Definitions

from The American Heritage® Dictionary of the English Language, 4th Edition

  • n. Nautical A two-masted fore-and-aft-rigged sailing vessel with a mizzenmast stepped aft of a taller mainmast but forward of the rudder.

from Wiktionary, Creative Commons Attribution/Share-Alike License

  • n. A fore and aft rigged sailing vessel with two masts, main and mizzen, the mizzen being stepped forward of the rudder post.
  • v. Eye dialect spelling of catch..
  • v. To hang.

from the GNU version of the Collaborative International Dictionary of English

  • n. An almost obsolete form of sailing vessel, with a mainmast and a mizzenmast, -- usually from one hundred to two hundred and fifty tons burden.
  • n. In modern usage, a sailing vessel having two masts, with the main mast taller than the aftermost, or mizzen, mast.
  • n. A hangman. See jack ketch.
  • transitive v. To catch.

from The Century Dictionary and Cyclopedia

  • n. An obsolete or dialectal form of catch.
  • n. A small, strongly built, twomasted vessel, usually of from 100 to 250 tons burden, but sometimes of less.
  • n. A variant of keech.

from WordNet 3.0 Copyright 2006 by Princeton University. All rights reserved.

  • n. a sailing vessel with two masts; the mizzen is forward of the rudderpost

Etymologies

Middle English cache, from cacchen, to catch; see catch.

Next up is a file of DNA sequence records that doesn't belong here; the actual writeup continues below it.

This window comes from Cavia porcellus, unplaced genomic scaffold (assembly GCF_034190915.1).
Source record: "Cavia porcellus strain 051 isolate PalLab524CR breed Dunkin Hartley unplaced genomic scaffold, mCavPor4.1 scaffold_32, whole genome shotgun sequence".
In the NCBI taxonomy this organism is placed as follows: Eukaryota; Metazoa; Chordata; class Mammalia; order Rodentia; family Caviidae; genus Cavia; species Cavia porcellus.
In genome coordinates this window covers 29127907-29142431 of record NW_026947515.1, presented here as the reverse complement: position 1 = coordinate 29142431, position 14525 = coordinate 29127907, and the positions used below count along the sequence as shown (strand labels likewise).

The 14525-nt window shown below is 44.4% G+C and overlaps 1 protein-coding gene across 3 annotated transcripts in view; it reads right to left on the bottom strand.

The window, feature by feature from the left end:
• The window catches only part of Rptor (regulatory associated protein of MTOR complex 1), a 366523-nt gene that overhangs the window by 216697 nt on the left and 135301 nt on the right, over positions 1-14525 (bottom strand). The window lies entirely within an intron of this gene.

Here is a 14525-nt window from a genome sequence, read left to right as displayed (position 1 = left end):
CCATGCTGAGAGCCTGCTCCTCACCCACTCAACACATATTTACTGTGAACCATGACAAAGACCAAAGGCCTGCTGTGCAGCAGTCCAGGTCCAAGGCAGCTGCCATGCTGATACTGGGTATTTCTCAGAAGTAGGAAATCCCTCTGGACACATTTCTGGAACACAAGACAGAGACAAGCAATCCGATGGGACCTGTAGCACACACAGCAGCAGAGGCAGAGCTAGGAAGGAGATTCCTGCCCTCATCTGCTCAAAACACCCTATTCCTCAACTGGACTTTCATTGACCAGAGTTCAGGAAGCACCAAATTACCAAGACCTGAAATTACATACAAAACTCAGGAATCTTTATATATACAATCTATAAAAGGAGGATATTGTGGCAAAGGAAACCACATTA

(American Heritage® Dictionary of the English Language, Fourth Edition)
This definition is lacking an etymology or has an incomplete etymology. You can help Wiktionary by giving it a proper etymology. (Wiktionary)
See catch (Wiktionary)
From Jack Ketch, a hangman of the 17th century. (Wiktionary)

Examples

  • "Yes, Madam Budd, yes; we have them sort of catches, too; but I now mean the vessel with a peculiar rig, which we call a ketch, you know."

    Jack Tier

  • A few years later, however, Prince Rupert and some other prominent members of the court and the city bought the third-hand forty-three-ton ketch, the "Nonsuch", and borrowed the fifty-four-ton "Eaglet" ketch from the King.

    Three Hundred Years

  • A small vessel known as a ketch had recently been captured from the

    American Men of Action

  • A small vessel known as a ketch had recently been captured from the Tripolitans, and Decatur selected this in which to make the venture.

    American Men of Action

  • In response, the pilot of the ketch answered, that the ketch was a coaster from Malta, that she had lost her anchors in the late gale, and had been nearly wrecked, and that she now asked permission to ride by the frigate during the night.

    The Naval History of the United States Volume 1 (of 2)

  • A small vessel known as a ketch had been recently captured from the Tripolitans by Decatur, and this prize was now named the Intrepid, and assigned to him for the work he had in hand.

    Hero Tales from American History

  • Billingsgate: the ships begin opposite the Tower: two or three great three-masted vessels are shown: and two or three smaller ships of the kind called ketch, sloop, or hoy.

    The History of London

  • "A ketch is a two-masted craft, Master Geoffrey," John Lirriper said.

    By England's Aid Or, the Freeing of the Netherlands, 1585-1604

  • A ketch is a sort of ship, father, though I don't quite know what sort of ship.

    By England's Aid Or, the Freeing of the Netherlands, 1585-1604

  • What on most ranches in the Southwest is called a ketch (catch) rope is a reata in Mexican Spanish.

    VERBATIM: The Language Quarterly Vol XVIII No 4

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